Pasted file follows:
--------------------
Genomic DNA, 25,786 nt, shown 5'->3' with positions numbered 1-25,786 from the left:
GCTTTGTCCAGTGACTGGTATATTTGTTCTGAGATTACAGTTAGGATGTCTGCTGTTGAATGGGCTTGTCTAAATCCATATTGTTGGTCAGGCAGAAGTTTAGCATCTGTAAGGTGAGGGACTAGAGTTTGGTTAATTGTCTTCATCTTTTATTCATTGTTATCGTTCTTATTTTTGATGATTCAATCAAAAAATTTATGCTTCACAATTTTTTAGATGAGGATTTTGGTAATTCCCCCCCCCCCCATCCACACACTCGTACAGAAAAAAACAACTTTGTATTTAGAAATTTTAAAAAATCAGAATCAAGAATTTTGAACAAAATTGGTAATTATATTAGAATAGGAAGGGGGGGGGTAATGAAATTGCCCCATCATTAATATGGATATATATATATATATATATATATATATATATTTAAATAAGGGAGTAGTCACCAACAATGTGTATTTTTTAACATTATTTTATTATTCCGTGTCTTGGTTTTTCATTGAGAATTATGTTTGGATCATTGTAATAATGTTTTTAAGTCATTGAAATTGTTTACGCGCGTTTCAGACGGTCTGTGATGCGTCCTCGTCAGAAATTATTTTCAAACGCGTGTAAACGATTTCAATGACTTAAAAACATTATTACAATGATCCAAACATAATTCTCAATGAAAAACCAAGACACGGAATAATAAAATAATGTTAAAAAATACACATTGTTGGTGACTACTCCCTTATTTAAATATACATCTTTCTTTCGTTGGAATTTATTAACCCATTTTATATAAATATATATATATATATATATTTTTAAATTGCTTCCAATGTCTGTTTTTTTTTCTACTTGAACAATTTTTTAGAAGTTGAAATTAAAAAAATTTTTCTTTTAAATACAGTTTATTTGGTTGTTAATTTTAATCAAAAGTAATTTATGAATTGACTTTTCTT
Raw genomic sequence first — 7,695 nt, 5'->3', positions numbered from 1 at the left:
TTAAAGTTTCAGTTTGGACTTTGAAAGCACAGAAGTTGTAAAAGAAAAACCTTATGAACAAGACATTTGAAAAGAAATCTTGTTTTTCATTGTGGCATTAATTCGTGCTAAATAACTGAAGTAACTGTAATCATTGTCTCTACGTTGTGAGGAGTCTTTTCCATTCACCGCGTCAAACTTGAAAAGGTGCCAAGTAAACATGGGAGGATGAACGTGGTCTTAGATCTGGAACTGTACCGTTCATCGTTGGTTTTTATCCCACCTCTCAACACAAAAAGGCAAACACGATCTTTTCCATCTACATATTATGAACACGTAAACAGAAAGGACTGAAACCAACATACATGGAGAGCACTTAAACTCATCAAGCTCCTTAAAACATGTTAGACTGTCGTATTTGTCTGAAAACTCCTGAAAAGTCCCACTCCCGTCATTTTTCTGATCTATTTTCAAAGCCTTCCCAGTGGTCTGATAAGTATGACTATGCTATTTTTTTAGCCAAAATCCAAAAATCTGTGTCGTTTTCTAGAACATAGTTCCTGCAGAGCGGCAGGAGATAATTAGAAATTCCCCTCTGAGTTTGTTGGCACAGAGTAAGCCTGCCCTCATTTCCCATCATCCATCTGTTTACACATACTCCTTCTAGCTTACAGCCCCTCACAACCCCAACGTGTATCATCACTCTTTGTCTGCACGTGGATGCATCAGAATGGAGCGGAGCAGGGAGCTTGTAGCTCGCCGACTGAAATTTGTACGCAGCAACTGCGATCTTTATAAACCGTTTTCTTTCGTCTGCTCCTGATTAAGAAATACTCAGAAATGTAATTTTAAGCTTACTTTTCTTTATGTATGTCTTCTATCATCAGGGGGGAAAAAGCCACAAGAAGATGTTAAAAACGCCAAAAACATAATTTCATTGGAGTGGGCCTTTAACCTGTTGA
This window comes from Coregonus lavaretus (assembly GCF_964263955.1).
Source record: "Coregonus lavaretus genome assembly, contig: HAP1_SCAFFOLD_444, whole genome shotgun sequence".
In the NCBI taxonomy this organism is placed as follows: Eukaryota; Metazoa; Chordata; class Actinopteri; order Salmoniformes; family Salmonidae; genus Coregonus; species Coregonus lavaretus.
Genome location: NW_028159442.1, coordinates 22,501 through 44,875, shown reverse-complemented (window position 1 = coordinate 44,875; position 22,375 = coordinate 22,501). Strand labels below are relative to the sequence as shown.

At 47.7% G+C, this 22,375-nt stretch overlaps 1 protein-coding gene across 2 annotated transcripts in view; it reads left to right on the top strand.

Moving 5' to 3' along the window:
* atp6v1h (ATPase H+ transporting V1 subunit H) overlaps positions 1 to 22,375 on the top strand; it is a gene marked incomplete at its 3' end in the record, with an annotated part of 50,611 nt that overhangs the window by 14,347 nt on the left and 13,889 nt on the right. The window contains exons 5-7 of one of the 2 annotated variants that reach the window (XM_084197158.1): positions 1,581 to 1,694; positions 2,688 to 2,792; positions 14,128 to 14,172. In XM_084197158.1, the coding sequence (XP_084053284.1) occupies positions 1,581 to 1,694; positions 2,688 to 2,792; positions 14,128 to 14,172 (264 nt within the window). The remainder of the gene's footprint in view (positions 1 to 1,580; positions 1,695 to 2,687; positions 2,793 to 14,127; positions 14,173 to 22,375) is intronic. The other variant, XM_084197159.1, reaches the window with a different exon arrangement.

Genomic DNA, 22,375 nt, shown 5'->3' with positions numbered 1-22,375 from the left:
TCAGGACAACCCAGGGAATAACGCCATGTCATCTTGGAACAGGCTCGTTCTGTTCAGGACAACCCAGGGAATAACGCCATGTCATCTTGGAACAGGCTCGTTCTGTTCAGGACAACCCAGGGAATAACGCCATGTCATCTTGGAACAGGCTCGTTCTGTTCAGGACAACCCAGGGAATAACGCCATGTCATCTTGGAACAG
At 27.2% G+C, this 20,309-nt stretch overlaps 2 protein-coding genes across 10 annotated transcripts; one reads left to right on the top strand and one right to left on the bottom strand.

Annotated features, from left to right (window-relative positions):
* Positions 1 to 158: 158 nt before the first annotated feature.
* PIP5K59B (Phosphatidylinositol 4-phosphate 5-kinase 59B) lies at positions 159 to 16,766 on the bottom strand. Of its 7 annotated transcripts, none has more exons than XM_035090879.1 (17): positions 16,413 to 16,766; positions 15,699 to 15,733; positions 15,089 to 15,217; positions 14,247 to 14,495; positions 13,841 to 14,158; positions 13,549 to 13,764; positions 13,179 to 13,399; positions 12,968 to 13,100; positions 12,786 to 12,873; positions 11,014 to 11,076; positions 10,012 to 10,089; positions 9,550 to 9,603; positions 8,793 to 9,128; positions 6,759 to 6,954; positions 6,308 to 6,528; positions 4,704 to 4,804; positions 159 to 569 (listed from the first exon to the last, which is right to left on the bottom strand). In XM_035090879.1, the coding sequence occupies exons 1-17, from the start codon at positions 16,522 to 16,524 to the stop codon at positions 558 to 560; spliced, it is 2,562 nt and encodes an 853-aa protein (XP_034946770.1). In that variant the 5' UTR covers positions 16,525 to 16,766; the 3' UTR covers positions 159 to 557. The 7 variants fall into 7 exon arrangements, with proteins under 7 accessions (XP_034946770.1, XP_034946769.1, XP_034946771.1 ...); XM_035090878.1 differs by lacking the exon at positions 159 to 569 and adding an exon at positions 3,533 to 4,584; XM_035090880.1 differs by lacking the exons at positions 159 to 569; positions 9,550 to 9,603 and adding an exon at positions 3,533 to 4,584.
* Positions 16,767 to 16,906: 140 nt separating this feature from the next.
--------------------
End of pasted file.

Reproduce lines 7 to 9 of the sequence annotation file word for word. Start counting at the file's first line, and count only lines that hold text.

In the NCBI taxonomy this organism is placed as follows: Eukaryota; Metazoa; Chordata; class Actinopteri; order Salmoniformes; family Salmonidae; genus Coregonus; species Coregonus lavaretus.
Genome location: NW_028159442.1, coordinates 22,501 through 44,875, shown reverse-complemented (window position 1 = coordinate 44,875; position 22,375 = coordinate 22,501). Strand labels below are relative to the sequence as shown.

At 47.7% G+C, this 22,375-nt stretch overlaps 1 protein-coding gene across 2 annotated transcripts in view; it reads left to right on the top strand.